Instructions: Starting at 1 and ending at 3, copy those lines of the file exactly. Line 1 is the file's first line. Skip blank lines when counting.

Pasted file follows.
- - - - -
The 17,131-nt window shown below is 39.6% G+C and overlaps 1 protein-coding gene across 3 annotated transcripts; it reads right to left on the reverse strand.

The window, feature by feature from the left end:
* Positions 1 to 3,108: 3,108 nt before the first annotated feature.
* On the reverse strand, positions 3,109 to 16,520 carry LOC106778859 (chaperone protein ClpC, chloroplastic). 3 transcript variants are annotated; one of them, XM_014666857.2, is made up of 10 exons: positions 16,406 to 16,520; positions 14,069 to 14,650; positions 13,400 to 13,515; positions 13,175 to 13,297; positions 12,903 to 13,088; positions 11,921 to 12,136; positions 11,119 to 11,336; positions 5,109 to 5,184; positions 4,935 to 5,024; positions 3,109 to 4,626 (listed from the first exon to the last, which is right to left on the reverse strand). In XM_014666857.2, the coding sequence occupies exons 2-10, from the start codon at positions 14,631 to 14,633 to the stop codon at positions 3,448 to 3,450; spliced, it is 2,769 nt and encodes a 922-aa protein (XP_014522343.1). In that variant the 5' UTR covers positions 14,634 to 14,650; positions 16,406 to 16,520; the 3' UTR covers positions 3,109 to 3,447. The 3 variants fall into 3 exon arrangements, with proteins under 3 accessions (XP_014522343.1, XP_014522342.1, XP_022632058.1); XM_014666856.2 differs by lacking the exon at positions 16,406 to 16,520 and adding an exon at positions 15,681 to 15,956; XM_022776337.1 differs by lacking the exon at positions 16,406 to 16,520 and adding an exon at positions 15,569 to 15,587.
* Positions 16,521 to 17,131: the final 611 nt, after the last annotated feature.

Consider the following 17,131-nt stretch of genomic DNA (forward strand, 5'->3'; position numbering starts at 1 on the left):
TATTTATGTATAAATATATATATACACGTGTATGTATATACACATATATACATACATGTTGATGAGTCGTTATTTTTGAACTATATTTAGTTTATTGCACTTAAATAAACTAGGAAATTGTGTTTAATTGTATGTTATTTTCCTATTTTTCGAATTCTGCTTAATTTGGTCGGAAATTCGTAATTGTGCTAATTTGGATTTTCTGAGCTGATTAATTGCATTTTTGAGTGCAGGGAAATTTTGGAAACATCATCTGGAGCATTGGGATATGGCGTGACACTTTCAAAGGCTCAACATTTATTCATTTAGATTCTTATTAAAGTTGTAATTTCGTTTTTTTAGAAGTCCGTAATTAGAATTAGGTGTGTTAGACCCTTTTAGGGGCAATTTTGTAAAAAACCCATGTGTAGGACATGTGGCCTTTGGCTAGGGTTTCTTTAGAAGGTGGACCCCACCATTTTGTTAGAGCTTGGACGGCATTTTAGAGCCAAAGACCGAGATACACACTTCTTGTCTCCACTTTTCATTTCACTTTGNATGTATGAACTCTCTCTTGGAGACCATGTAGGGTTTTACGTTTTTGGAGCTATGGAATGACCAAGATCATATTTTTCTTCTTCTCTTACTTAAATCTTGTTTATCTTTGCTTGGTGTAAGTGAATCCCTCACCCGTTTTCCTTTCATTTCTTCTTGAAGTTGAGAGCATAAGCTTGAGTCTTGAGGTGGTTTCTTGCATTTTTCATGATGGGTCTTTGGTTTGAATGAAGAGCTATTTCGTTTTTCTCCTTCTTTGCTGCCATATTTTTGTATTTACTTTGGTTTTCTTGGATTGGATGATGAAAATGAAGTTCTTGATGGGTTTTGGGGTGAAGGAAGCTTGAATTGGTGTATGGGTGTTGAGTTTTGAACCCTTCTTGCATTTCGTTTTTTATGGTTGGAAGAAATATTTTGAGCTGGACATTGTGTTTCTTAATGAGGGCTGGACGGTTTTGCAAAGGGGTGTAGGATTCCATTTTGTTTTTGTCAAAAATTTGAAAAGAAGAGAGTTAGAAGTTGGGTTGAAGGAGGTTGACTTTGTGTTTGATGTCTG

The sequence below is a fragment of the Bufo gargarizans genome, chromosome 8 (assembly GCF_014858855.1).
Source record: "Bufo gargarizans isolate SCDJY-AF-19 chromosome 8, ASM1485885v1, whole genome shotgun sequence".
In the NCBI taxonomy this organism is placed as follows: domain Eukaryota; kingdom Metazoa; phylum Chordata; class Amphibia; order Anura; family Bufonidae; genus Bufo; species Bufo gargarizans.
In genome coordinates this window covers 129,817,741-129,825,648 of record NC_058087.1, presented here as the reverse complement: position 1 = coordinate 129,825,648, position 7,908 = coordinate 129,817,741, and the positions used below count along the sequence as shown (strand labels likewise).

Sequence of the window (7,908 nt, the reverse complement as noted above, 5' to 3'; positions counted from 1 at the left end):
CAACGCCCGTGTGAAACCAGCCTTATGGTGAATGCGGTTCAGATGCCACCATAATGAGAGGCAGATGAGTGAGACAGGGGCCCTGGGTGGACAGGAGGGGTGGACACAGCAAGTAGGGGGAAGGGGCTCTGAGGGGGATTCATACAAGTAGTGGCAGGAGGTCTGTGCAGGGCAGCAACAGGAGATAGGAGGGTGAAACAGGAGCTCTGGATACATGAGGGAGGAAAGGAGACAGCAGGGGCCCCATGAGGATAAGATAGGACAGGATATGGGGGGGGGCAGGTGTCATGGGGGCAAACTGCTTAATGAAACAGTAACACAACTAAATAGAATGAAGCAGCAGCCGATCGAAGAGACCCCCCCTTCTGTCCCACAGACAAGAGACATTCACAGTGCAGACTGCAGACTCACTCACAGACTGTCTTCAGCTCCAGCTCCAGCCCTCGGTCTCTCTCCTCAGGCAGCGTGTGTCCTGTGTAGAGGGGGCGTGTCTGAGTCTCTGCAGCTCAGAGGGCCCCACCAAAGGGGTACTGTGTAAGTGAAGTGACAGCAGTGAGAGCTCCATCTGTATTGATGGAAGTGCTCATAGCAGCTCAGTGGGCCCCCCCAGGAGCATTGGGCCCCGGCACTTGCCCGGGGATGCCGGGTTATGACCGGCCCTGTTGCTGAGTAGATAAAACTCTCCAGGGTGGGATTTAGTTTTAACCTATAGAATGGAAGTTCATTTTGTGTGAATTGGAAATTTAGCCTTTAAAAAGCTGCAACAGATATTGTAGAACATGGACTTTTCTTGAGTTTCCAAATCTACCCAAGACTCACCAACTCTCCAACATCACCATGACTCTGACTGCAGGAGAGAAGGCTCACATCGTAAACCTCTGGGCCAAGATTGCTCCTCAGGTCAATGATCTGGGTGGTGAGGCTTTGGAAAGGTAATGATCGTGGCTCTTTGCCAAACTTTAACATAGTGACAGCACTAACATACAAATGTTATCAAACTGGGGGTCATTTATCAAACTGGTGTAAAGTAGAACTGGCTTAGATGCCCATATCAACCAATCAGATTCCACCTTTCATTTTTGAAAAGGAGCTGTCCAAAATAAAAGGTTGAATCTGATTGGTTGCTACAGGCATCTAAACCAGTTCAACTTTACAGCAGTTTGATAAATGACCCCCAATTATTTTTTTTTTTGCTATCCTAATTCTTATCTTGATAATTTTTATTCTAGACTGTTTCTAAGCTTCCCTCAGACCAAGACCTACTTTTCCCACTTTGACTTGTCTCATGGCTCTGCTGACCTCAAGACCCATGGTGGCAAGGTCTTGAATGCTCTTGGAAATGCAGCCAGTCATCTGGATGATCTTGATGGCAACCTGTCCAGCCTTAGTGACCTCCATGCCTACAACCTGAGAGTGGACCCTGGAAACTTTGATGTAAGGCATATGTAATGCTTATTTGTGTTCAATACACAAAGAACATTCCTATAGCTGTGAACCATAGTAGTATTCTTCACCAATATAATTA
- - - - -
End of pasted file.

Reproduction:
The 17,131-nt window shown below is 39.6% G+C and overlaps 1 protein-coding gene across 3 annotated transcripts; it reads right to left on the reverse strand.

The window, feature by feature from the left end:
* Positions 1 to 3,108: 3,108 nt before the first annotated feature.